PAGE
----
Command Objects - a.k.a Service Objects in Ruby on Rails - The Ergonomic Way


Ruby on Rails is a great framework, and we, at ErgoServ, really love it. It follows inherently strong principles like ‘Optimize for Programmer Happiness’ and our favorite ‘Convention Over Configuration’ amongst other significant foundational pillars.

Ruby on Rails has a lot of built-in tools that help build functional and feature-rich projects very quickly. Remember that famous tutorials blog in 15 minutes? (Yeah, 15 minutes! Installing and configuring WordPress may take more time ;) )

Rails provides an excellent and easily manageable structure for the codebase of unconventional projects based on the Model-View-Controller or the MVC pattern. The RoR framework works pretty well for small-size projects. But when a project grows, you need a proper place to store your domain or business logic.

Technically controllers were initially supposed to hold the business logic of the application. But modern web applications are getting complex and have many places to run a business process like background jobs, schedulers, rake tasks, etc. Plus, you want your code to be reusable.

Models are also not the best place to store business logic as they get bloated as the application grows. Flexibility is paramount as the app's logic may be needed to work with several models simultaneously or, in some cases, not work with models at all.

Concerns is another place where David Heinemeier Hansson, the creator of Ruby on Rails, recommends putting all the business logic. While Concerns are quite functional and can make things much shorter, we don't think they always make things clearer. So, following another item from the Rails doctrine "No one paradigm", we use concerns only for tiny things, but for more complex logic, we use other structures.

In the modern Ruby on Rails world, the approach of so-called Service Objects is quite popular nowadays. While Service Objects have many variations, at ErgoServ, we prefer to follow its more classic version that implements Command Pattern, calling this new application layer Command Objects.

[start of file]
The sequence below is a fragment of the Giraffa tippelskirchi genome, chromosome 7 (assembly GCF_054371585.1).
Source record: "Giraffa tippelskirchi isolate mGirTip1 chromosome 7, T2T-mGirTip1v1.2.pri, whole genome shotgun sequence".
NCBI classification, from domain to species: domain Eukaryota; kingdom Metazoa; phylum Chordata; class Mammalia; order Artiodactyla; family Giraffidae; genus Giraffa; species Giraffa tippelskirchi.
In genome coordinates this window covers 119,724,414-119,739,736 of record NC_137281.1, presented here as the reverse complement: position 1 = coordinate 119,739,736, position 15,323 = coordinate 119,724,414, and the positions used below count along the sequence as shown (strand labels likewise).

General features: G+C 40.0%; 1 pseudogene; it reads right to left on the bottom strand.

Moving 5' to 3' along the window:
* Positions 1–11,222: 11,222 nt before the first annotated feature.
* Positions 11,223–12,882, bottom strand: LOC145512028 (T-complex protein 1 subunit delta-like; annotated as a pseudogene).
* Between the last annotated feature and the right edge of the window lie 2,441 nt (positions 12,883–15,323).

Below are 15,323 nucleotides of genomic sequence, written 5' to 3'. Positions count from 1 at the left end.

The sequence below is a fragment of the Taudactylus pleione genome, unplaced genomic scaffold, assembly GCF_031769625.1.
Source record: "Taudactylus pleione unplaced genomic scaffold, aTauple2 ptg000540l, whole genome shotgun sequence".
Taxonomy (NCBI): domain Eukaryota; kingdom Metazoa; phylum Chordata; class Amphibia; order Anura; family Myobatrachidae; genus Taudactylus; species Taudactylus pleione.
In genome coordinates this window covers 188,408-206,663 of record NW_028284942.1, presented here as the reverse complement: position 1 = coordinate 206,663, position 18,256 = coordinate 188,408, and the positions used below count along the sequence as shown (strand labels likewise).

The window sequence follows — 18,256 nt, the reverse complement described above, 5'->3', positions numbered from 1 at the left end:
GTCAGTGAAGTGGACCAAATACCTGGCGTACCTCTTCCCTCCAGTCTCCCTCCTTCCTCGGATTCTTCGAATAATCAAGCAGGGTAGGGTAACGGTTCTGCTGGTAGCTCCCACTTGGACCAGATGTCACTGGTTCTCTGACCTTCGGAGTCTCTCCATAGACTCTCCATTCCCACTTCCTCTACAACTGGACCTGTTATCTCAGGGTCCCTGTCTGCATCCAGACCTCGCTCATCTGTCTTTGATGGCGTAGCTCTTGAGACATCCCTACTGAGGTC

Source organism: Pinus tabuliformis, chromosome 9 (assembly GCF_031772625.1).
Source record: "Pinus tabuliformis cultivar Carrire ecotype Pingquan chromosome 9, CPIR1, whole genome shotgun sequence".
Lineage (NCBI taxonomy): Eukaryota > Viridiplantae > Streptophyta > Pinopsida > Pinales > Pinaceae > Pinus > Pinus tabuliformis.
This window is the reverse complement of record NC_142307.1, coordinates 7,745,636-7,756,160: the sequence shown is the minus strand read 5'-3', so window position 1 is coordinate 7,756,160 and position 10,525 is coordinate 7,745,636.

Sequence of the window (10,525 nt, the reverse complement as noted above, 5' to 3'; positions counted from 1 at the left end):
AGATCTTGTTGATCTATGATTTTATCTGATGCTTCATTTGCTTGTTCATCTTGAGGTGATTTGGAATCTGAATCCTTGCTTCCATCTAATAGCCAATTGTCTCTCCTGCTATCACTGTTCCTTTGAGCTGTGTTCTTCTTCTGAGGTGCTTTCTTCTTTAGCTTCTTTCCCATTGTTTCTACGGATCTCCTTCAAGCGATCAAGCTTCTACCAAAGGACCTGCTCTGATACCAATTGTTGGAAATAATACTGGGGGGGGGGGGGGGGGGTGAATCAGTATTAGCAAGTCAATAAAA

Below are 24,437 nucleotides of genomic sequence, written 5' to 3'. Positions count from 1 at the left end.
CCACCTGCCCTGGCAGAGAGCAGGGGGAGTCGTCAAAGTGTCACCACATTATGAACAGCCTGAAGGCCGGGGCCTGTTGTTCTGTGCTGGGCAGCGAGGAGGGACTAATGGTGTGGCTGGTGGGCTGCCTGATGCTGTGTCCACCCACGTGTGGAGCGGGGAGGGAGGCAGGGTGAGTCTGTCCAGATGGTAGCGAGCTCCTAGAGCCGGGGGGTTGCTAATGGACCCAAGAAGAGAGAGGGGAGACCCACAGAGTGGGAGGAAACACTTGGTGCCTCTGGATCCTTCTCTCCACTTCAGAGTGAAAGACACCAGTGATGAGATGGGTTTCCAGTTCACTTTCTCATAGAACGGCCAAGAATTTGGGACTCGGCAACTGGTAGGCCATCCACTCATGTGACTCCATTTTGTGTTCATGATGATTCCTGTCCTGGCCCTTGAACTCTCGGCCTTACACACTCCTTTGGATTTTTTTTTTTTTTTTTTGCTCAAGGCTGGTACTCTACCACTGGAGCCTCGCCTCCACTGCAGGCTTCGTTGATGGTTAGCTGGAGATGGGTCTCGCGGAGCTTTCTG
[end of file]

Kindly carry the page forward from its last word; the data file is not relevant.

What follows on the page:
Command Objects (a.k.a. Services Objects)


Command Objects provide considerable benefits when we introduce them to encapsulate business logic, including the following:

  • Skinny Controllers, Skinny Models
  • Isolated testing of business processes
  • Reusable code
  • and many more

A Command should encapsulate a single user task such as registering for a new account or placing an order. You, of course, don’t need to put all code for this task within the Command. You can (and should) create other classes that your Command uses to perform its work.

Concept and Conventions

  • One public method (`perform`) - describes all steps of a process in a straightforward and unambiguous way.
  • Simple and descriptive `perform` method - keep it as short, simple, and clear as possible, yet it should describe what a command does.
  • Command steps - put all business logic steps into private methods with definite, self-explanatory, and meaningful names.
  • Name Command Objects accordingly - the name should be clear and meaningful, and since it performs some process or action, it should contain a verb that distinctly describes the action the command performs.
  • Directory `app/commands` - the most convenient palace for commands as another layer of the app.
  • Suffix `Command` for the class name - the command name should have the suffix `Command`. It helps define the object type explicitly.